Remember the good old days when a fancy television commercial and a billboard were considered solid healthcare marketing? Those days are gone and today’s healthcare marketers need to be more innovative if they want to grab and retain the attention of their audience. Today’s consumers relate to personalized, mobile, 24/7, two-way communication, so marketers need more than just a single message. Instead, they need to tell the multifaceted story of the hospital or healthcare system. This is where brand journalism comes into play.
According to Advertising Age , brand journalism is an advertising approach that focuses on developing a “content stream,” involving multi-dimensional messages via multiple channels to multiple audiences. It’s essentially the same approach an editor uses to create a magazine with different content aimed at a variety of interests. “Whereas traditional marketing focuses on how the company can benefit, brand journalism is all about creating content that benefits the audience,” explains Ellen Miller, Skyword.
Brand journalism turns away from traditional positioning methods of distilling the brand’s identity into a singular message that is then repeated through avenues like TV ads and billboards. Successful brand journalism creates meaningful, engaging, and timely content that hospital marketers can provide to media outlets, including TV stations and newspapers, while simultaneously leveraging the same content to promote their brand through hospital-owned media platforms such as blogs and social media.
There will always be public interest in health issues, and timely concerns such as infectious disease or obesity offer an opportunity to engage the audience through topics it cares about. Consumers and the media typically consider hospitals to be a natural source for relatable and reliable content. Creating news stories that are helpful and interesting to consumers positions the hospital as a trustworthy source of information and assistance.
Here are a few tips to help build your brand and engage consumers in a meaningful way:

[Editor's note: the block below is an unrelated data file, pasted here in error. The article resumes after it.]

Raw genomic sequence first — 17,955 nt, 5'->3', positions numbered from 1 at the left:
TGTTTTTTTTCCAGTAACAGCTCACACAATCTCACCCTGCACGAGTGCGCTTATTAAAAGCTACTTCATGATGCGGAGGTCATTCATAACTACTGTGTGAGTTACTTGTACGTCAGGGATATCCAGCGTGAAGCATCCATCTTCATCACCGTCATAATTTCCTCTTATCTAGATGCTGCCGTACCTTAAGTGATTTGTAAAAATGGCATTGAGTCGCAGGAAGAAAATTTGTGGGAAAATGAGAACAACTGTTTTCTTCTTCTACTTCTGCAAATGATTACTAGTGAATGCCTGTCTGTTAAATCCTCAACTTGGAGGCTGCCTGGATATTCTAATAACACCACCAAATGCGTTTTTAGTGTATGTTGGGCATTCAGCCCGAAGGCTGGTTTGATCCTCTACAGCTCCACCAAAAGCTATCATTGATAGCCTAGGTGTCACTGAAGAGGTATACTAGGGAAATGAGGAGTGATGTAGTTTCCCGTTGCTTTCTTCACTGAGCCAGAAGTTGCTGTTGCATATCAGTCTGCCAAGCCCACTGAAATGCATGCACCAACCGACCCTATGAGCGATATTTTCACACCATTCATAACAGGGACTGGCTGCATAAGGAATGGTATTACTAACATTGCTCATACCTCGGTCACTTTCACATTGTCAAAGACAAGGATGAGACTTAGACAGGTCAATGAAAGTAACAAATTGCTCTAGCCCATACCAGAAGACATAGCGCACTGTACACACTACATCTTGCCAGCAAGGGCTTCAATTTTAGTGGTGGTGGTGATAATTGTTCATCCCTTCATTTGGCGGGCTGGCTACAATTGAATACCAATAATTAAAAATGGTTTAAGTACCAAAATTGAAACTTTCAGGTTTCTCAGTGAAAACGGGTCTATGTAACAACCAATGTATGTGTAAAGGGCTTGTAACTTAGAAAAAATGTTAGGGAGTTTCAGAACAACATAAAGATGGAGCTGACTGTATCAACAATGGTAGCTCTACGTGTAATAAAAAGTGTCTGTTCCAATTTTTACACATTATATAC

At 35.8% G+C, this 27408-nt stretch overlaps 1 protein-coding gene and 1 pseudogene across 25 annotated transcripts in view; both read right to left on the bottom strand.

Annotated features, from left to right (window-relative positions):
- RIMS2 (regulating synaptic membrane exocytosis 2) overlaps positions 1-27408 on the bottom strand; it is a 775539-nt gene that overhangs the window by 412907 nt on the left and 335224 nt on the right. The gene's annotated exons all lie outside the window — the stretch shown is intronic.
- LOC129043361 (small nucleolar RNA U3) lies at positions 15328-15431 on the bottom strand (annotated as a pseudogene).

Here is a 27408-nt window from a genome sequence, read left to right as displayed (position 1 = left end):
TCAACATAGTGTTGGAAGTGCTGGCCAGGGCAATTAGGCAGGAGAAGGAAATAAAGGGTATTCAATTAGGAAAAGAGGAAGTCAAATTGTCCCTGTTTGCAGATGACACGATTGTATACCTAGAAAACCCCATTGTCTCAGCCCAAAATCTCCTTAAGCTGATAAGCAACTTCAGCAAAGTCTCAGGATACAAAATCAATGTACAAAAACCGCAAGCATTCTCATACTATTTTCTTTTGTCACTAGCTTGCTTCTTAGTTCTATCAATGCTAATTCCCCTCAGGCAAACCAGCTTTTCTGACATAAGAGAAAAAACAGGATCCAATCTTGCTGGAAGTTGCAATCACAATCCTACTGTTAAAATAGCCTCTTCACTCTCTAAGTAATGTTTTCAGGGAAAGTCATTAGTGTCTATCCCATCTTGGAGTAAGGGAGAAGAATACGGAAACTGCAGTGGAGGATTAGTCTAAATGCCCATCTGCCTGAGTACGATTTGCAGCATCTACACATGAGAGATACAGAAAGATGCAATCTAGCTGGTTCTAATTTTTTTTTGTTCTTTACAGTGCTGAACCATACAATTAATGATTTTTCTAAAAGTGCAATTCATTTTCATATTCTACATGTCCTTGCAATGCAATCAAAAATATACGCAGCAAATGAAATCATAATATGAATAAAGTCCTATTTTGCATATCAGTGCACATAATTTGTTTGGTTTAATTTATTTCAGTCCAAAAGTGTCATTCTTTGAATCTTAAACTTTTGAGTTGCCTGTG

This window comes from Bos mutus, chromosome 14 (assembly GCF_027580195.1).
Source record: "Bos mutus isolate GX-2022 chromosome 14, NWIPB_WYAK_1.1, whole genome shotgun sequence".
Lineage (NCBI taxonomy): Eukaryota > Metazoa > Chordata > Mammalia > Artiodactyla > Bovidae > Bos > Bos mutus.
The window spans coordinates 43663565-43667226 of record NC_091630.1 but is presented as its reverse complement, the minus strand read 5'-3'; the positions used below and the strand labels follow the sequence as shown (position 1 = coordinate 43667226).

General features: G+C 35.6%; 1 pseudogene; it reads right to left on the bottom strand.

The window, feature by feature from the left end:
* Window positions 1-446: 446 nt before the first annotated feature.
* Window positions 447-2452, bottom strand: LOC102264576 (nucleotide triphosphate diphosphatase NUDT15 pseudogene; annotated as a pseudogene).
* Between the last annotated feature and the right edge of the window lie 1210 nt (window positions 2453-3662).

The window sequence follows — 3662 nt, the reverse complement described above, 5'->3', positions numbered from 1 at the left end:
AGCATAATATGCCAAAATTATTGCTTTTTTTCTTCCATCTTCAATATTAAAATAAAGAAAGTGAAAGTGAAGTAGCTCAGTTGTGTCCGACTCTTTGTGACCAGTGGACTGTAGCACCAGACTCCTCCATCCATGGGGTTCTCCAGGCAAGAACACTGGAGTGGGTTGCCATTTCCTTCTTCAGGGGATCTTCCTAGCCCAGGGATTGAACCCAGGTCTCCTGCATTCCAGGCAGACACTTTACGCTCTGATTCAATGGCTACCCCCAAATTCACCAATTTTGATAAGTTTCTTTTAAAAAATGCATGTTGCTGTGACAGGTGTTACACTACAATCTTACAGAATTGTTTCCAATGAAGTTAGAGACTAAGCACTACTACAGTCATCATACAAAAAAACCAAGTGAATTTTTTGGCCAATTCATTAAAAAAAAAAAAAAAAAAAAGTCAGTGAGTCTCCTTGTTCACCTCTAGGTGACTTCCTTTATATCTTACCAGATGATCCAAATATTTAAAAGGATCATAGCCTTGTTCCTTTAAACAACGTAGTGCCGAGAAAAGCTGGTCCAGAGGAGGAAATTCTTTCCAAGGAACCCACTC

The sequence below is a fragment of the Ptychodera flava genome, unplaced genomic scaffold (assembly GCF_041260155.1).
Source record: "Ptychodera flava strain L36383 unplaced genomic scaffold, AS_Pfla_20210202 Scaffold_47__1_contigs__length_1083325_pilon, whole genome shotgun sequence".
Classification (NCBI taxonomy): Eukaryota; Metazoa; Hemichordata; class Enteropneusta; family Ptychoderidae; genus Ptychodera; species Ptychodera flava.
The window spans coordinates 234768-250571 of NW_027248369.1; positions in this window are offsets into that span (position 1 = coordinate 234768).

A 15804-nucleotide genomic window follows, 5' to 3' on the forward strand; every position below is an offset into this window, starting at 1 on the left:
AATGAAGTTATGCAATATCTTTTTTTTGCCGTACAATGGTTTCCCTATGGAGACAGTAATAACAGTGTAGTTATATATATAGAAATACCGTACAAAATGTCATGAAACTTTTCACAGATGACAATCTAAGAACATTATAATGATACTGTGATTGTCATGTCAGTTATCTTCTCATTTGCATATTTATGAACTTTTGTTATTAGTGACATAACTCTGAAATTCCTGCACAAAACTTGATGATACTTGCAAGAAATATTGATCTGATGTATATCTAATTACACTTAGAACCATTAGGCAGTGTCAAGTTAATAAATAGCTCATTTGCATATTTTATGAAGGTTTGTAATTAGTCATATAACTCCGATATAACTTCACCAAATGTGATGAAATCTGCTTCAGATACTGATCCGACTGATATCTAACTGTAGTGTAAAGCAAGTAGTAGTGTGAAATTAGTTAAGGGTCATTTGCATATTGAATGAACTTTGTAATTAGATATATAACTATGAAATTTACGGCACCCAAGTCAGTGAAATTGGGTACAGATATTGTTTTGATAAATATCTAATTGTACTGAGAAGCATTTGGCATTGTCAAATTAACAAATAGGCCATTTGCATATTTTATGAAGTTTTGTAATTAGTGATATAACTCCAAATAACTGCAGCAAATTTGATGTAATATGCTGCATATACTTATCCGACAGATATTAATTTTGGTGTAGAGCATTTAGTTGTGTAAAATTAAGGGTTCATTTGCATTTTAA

Ask not what your audience can do for you…
Find out what your target audience is interested in. What are consumers worried about today? What problems are they trying to solve? Create story ideas around what your audience needs to hear, not around what you want to tell it. Create content that benefits the public.
Use subtle messaging
A well-executed brand journalism campaign subtly, if at all, interjects the brand into the story, and the brand never becomes the story. Letting consumers get to know who you are, what your hospital stands for and cares about, and that you are in tune with their needs and concerns are just as crucial as placing your brand in front of them over and over.
Help the media help you
The process for getting coverage in media outlets has changed along with the sources the audience turns to for reliable news. Many bloggers, for example, are now viewed as experts and thought-leaders in a wide variety of areas. Reporters are not the only ones who can disseminate news and help you spread the word about your brand. Create a collection of engaging and relevant content, including video interviews, graphics and scripts, to provide to local and national news sources, including health and lifestyle bloggers, for use in their segments. By making their jobs easier, you are creating relationships with news outlets that serve your community and building credibility with the public.
While the concept is new to many organizations, major companies like Jello, Betty Crocker and John Deere have published their own content for decades. MasterCard, Chrysler and others produce their own news through corporate websites. Check out this infograpraphic from Kuno Creative on the history of brand journalism.
How can your marketing team integrate some brand journalism principles into your work and maintain a relevant brand message?
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